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WVU to study possible geothermal use thanks to DoE grant


WVU will analyze the benefits of a geothermal direct-use district heating and cooling system thanks to a $720,000 grant from the U. S. Dept. of Energy.

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Every possible energy source exists within 100 miles of West Virginia University’s Morgantown campus, so it only makes sense that the University explores a variety of sustainable ways to heat and cool some 250 buildings on nearly 2,000 acres.

And in keeping with its “Go First” motto, WVU could become home to the first geothermal direct-use heating and cooling system in the eastern United States.

“WVU’s Morgantown campus is uniquely positioned to host the first geothermal direct-use district heating and cooling system on the east coast, which could open doors to more widespread use of this technology,” said Brian Anderson, director of WVU’s Energy Institute.

Thanks to a $720,000 grant from the Department of Energy’s Geothermal Technologies Office, WVU’s Energy Institute, in partnership with Lawrence Berkeley National Laboratory, the West Virginia Geologic and Economic Survey and Cornell University, will analyze the geologic resources around the Morgantown campus to see if that is feasible.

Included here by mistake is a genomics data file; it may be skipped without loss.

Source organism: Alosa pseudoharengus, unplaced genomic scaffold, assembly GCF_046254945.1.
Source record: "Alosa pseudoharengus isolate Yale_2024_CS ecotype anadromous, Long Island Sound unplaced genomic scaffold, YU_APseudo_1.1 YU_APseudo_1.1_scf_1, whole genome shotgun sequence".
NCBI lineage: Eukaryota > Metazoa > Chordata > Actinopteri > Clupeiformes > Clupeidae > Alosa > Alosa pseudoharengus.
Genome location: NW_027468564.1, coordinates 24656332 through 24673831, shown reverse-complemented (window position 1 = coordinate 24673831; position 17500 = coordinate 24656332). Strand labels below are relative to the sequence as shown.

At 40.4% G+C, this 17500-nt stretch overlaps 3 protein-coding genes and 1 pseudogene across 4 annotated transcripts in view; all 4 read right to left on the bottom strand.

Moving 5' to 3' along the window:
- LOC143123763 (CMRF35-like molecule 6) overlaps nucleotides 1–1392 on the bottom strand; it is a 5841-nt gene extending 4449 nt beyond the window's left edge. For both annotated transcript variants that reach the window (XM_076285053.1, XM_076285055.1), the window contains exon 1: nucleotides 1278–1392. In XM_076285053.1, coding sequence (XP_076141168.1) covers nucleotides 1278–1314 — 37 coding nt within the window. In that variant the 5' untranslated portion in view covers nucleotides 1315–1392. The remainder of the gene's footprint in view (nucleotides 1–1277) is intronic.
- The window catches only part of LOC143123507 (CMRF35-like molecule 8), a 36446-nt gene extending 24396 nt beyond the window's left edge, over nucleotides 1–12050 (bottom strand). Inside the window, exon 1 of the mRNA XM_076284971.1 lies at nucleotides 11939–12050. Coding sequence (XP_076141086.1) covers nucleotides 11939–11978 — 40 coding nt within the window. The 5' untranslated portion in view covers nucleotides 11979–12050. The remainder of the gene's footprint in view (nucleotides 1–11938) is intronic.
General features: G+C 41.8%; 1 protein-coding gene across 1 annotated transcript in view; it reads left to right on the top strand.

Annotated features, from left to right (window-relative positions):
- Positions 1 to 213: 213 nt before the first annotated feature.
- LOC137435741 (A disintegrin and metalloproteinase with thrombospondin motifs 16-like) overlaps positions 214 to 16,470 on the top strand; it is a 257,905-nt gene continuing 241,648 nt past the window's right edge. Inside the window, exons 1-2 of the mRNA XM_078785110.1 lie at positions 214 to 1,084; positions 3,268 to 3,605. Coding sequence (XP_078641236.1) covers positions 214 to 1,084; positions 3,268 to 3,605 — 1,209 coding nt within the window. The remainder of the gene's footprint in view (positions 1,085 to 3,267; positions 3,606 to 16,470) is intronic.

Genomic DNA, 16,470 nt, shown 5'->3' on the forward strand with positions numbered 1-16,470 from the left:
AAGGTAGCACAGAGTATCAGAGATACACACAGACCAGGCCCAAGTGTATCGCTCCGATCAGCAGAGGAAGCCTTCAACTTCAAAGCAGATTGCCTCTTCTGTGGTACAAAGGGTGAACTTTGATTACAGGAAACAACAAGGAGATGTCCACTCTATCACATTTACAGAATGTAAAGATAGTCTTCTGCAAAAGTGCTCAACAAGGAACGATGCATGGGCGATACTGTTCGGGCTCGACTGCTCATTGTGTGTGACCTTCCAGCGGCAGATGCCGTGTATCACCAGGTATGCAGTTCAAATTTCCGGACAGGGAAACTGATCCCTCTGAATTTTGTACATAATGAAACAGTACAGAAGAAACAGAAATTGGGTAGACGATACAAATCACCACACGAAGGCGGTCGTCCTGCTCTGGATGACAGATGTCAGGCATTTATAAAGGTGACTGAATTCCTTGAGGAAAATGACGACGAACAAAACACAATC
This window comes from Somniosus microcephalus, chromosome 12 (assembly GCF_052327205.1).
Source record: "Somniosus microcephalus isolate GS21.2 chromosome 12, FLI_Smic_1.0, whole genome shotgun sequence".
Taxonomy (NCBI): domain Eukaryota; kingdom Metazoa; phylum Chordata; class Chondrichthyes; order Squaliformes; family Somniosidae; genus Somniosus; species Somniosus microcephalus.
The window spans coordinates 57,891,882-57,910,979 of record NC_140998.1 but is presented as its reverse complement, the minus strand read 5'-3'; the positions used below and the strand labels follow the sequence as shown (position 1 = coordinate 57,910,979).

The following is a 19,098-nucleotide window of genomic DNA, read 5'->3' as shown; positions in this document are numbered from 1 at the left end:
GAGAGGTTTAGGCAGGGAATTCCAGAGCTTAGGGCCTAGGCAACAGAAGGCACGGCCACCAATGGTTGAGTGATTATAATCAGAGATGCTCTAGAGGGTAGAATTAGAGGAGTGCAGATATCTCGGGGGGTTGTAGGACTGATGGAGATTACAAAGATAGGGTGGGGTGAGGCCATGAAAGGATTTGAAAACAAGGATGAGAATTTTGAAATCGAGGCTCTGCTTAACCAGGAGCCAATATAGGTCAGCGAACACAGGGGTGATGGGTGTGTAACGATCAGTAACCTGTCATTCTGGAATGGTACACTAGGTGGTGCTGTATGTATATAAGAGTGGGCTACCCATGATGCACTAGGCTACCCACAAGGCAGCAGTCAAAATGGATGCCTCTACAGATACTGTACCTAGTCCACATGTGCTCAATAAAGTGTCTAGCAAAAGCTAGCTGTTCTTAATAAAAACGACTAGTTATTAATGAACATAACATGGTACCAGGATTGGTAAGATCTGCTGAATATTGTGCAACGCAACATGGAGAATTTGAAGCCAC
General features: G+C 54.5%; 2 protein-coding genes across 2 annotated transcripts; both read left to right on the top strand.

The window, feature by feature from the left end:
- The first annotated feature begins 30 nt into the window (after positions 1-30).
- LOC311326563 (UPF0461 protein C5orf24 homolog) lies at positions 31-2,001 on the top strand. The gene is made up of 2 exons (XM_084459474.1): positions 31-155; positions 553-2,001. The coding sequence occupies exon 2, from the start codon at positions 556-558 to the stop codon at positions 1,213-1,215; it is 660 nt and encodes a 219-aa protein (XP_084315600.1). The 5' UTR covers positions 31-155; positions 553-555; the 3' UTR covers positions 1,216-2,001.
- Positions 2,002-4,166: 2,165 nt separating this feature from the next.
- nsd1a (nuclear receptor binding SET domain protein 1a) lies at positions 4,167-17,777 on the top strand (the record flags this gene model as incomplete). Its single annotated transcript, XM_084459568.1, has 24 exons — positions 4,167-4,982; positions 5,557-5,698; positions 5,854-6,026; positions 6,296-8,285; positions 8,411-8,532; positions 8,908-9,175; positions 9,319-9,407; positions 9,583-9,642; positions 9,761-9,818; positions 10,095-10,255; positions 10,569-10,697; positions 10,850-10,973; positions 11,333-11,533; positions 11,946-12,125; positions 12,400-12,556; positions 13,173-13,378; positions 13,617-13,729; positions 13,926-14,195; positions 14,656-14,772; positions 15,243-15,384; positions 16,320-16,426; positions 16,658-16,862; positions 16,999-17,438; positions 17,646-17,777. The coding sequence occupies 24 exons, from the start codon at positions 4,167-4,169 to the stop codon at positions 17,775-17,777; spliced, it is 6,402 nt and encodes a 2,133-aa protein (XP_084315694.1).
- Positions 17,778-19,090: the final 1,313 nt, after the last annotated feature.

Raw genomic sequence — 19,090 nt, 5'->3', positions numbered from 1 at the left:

“With an abundance of natural resources literally at our feet, the time is now to reap the benefits of the value beneath the ground,” Anderson said. “This funding is a great step forward in having WVU in our hometown of Morgantown be the first to combine the technologies developed by the oil and gas industry in our region to extract geothermal energy for heating and cooling.”

Over the course of two years, the partners will develop a design model and optimization of the full geothermal direct-use system. Upon completion of the proposed project, West Virginia University will decide whether or not to make this significant investment and continue to pursue the construction of a GDHC system for the campus.

WVU Facilities Management is pursuing options to provide heating and cooling to the campus, and estimates that geothermal could save up to $1 million each year in heating and cooling costs.

A study by Anderson in 2006 suggests that, unlike much of the eastern United States, natural geologic factors suggest geothermal heating and cooling is possible in northeastern West Virginia.

The WVU-led project is one of six projects funded by the Geothermal Technologies Office to examine the feasibility of deep direct-use geothermal.



CONTACT: Brian Anderson; Director, WVU Energy Institute


Tracy Novak, Communicator, WVU Energy Institute

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